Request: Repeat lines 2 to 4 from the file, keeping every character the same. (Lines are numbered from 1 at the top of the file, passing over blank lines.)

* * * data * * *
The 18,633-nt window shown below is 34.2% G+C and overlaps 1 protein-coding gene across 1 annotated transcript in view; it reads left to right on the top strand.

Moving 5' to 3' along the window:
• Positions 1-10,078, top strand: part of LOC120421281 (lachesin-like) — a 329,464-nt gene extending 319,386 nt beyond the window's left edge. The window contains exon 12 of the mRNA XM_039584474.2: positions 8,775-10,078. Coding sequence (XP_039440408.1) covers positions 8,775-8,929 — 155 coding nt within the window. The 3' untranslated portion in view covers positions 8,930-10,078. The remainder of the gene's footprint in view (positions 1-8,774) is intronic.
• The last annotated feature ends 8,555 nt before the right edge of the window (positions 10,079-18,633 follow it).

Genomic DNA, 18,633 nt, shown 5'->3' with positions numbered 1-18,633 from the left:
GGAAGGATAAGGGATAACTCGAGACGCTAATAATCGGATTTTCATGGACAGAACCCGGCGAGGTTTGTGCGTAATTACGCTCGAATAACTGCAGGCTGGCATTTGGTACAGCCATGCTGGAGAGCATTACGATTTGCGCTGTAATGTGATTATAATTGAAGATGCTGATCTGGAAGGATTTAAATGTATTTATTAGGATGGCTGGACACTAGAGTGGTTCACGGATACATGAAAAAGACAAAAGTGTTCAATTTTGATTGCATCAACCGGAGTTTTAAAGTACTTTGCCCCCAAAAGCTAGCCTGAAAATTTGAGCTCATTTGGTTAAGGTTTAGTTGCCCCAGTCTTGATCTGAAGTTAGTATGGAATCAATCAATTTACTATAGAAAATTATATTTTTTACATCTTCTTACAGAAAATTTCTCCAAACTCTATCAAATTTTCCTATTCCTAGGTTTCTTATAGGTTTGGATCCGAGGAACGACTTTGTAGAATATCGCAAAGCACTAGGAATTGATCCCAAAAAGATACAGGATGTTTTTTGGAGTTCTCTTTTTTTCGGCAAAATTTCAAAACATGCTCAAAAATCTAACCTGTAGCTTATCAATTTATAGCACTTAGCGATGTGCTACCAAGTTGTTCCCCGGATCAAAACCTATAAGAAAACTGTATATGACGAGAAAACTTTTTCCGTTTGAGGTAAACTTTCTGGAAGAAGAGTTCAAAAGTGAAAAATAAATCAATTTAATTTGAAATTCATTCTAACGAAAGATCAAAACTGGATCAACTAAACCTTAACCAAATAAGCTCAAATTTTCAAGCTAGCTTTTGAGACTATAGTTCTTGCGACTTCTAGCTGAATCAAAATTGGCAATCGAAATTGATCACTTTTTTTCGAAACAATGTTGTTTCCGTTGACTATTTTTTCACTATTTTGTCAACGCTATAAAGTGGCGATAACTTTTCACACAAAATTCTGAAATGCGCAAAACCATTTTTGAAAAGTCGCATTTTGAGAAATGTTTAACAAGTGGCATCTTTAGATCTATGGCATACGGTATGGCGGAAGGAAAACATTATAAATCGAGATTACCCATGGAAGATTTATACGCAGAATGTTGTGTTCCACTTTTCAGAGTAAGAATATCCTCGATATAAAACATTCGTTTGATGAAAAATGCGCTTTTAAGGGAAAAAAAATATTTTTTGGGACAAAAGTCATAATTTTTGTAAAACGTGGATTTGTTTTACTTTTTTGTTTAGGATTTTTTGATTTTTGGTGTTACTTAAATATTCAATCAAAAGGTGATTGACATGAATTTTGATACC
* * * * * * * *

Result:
Moving 5' to 3' along the window:
• Positions 1-10,078, top strand: part of LOC120421281 (lachesin-like) — a 329,464-nt gene extending 319,386 nt beyond the window's left edge. The window contains exon 12 of the mRNA XM_039584474.2: positions 8,775-10,078. Coding sequence (XP_039440408.1) covers positions 8,775-8,929 — 155 coding nt within the window. The 3' untranslated portion in view covers positions 8,930-10,078. The remainder of the gene's footprint in view (positions 1-8,774) is intronic.
• The last annotated feature ends 8,555 nt before the right edge of the window (positions 10,079-18,633 follow it).